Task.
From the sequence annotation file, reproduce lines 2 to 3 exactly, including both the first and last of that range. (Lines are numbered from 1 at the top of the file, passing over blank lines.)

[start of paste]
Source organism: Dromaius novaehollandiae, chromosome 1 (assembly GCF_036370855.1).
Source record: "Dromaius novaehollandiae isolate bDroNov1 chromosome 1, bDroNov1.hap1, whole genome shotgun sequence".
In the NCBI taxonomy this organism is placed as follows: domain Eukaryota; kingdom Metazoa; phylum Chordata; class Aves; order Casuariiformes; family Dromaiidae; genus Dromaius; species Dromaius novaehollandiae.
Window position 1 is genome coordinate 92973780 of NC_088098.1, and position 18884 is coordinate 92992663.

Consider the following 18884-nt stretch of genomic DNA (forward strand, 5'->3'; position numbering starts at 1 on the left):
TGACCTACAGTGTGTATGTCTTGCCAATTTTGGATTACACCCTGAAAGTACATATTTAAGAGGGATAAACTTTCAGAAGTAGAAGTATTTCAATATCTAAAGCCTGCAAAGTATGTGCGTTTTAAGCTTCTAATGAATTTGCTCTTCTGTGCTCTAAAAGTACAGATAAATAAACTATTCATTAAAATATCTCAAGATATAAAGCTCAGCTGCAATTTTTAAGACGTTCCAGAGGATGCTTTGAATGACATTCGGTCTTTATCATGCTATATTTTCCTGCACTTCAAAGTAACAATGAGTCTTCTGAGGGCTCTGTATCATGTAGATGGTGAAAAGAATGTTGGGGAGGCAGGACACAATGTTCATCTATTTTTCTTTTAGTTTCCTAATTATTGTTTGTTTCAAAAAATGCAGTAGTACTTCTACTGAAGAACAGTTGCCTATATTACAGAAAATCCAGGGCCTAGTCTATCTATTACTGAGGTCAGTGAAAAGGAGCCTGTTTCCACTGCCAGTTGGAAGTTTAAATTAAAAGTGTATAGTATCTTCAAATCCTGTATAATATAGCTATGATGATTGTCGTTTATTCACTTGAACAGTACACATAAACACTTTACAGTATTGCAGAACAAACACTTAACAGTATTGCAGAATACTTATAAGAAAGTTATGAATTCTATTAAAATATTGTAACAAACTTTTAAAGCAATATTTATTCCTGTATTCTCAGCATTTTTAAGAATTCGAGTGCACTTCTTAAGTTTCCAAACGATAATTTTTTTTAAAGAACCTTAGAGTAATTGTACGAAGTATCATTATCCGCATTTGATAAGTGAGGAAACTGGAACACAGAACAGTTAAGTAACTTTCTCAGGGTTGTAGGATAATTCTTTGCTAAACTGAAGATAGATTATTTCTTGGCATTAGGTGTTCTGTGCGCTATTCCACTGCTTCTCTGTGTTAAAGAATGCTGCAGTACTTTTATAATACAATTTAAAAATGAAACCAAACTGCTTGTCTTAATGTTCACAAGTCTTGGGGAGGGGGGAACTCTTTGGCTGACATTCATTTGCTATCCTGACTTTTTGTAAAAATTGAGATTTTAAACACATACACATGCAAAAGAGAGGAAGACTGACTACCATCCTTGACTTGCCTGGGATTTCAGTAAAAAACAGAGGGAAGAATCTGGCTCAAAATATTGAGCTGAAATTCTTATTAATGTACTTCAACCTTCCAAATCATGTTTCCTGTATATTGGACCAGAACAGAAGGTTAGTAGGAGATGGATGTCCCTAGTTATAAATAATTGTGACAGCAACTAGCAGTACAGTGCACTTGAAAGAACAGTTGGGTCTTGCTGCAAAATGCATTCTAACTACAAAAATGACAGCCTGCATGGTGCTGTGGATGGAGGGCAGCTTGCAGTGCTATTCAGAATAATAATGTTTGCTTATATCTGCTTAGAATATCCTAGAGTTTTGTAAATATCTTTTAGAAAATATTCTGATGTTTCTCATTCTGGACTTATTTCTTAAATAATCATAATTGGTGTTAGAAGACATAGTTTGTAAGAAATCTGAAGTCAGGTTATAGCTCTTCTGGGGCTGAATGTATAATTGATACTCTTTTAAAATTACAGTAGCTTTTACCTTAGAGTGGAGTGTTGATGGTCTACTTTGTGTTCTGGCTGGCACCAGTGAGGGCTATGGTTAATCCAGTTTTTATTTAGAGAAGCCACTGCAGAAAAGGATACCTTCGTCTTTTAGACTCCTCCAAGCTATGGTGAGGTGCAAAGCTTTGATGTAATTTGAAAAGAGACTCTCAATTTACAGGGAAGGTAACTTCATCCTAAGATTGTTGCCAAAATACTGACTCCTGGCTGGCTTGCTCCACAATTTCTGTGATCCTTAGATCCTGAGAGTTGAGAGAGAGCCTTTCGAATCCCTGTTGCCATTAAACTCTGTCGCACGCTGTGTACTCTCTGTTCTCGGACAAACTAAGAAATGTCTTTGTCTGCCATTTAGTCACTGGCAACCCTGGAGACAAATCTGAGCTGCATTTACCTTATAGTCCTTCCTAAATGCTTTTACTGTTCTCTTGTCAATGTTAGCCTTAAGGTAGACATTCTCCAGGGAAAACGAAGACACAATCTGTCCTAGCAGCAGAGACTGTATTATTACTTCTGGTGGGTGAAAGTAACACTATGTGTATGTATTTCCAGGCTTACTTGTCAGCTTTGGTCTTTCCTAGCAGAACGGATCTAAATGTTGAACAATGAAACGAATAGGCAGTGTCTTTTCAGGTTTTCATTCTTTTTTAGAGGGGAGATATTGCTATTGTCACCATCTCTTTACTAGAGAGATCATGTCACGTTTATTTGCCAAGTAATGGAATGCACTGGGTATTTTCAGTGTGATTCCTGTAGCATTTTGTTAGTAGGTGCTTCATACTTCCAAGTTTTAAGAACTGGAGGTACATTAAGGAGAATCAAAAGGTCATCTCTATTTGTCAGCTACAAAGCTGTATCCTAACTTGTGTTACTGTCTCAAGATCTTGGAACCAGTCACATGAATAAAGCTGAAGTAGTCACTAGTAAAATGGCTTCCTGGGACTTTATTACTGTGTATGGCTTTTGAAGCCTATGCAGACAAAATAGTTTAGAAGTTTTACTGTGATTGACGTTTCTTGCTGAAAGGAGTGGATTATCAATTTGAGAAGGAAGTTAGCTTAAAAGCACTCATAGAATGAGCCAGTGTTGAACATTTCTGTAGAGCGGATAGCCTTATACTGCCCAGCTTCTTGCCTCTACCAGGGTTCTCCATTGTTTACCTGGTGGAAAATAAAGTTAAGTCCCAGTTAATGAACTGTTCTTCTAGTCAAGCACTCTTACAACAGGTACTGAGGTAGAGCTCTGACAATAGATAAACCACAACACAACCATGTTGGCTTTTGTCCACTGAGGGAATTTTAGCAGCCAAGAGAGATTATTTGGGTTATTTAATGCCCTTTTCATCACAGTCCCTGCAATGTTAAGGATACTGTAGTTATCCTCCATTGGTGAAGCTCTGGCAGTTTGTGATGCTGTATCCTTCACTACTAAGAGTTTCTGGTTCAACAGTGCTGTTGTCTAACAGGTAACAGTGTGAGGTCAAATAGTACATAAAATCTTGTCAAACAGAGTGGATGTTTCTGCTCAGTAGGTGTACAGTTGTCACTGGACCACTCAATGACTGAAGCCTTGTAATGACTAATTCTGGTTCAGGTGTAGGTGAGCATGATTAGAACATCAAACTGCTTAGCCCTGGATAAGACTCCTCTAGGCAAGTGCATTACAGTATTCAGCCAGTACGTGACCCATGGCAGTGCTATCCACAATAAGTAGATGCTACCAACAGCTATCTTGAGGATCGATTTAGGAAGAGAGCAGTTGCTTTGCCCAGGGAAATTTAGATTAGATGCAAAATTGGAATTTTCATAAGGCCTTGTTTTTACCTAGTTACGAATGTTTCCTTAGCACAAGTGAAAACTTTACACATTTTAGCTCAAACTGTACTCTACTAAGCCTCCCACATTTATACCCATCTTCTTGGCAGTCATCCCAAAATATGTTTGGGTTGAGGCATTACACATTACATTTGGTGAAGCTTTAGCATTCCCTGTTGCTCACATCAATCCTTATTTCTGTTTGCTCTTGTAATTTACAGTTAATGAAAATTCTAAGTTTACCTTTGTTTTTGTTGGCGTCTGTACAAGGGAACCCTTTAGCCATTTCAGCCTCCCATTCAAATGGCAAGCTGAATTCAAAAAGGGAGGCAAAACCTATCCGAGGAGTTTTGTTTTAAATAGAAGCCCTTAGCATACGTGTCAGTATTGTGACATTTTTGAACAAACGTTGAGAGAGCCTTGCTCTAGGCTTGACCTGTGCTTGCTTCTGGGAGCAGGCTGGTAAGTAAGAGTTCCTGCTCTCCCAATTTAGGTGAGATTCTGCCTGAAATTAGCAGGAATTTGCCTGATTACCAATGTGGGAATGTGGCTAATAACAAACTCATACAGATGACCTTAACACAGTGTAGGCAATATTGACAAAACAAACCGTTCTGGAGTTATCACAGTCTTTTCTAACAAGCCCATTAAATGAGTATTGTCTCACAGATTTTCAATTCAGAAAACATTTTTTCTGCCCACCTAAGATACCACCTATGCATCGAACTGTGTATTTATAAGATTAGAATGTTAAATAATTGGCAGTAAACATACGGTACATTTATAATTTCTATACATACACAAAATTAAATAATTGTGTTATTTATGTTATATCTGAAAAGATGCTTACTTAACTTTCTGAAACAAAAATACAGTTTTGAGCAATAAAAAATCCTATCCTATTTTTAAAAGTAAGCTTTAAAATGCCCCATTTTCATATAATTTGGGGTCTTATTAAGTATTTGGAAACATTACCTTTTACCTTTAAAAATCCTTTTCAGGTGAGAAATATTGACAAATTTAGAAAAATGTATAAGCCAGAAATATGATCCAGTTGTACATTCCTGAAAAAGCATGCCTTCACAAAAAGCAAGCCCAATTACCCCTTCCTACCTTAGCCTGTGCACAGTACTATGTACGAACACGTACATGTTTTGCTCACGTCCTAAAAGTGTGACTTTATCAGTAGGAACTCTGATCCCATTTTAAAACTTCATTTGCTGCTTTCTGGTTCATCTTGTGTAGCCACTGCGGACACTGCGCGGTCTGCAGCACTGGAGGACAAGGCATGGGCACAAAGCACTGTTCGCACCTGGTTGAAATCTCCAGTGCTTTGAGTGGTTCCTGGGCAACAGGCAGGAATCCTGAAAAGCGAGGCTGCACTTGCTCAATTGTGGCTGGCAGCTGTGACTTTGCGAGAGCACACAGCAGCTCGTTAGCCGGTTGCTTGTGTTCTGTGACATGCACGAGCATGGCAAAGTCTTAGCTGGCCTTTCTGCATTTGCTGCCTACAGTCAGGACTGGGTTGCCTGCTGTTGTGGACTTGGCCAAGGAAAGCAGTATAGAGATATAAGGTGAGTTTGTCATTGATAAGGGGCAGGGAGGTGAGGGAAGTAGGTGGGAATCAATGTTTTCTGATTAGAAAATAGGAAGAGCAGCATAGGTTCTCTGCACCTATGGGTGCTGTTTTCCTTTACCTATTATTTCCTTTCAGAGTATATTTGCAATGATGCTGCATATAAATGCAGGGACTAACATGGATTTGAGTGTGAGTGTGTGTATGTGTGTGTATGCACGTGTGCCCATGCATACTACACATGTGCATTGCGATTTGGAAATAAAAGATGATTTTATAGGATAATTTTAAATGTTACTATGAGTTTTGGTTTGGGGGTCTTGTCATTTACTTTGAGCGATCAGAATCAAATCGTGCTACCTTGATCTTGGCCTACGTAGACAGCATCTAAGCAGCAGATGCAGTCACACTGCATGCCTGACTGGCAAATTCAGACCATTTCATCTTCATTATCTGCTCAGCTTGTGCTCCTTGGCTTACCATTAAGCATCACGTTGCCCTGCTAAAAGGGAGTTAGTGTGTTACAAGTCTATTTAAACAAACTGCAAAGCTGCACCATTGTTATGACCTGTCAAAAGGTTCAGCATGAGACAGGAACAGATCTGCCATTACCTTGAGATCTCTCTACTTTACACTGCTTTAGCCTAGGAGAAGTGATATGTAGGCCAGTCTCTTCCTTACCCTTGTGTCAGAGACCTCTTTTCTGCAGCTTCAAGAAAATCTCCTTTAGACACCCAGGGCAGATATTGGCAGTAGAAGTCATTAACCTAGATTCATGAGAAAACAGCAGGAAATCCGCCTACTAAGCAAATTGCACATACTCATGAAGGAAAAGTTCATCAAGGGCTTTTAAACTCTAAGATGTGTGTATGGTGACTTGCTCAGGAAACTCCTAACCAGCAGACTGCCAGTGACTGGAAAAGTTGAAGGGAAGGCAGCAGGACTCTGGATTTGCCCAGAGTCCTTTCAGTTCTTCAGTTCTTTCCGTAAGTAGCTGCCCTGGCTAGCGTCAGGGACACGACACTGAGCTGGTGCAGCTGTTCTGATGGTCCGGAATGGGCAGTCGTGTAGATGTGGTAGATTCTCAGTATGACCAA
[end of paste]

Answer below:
Source record: "Dromaius novaehollandiae isolate bDroNov1 chromosome 1, bDroNov1.hap1, whole genome shotgun sequence".
In the NCBI taxonomy this organism is placed as follows: domain Eukaryota; kingdom Metazoa; phylum Chordata; class Aves; order Casuariiformes; family Dromaiidae; genus Dromaius; species Dromaius novaehollandiae.